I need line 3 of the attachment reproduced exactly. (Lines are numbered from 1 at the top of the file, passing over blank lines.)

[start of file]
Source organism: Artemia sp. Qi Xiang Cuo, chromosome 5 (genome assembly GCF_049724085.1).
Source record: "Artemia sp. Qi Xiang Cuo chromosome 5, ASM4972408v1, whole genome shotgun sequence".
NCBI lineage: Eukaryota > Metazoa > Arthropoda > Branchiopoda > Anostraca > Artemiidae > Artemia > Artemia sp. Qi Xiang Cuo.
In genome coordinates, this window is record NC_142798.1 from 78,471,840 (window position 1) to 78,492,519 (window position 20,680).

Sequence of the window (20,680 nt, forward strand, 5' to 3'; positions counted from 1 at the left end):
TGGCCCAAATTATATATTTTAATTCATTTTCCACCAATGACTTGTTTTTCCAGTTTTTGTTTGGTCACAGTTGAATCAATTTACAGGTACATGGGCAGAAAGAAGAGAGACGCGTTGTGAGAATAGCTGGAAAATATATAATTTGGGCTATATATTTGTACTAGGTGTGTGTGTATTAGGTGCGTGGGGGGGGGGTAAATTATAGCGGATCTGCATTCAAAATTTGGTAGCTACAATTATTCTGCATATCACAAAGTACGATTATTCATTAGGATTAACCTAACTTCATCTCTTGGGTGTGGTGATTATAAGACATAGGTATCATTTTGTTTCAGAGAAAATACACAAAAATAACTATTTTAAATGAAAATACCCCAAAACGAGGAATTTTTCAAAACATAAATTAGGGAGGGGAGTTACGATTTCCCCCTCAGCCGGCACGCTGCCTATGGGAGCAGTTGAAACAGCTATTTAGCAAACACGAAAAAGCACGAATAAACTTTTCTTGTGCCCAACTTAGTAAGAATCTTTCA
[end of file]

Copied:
NCBI lineage: Eukaryota > Metazoa > Arthropoda > Branchiopoda > Anostraca > Artemiidae > Artemia > Artemia sp. Qi Xiang Cuo.